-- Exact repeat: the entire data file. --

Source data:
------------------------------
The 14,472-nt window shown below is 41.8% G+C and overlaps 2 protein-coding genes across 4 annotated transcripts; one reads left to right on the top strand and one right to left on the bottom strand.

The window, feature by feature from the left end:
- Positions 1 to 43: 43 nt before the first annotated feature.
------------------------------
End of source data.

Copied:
The 14,472-nt window shown below is 41.8% G+C and overlaps 2 protein-coding genes across 4 annotated transcripts; one reads left to right on the top strand and one right to left on the bottom strand.

The window, feature by feature from the left end:
- Positions 1 to 43: 43 nt before the first annotated feature.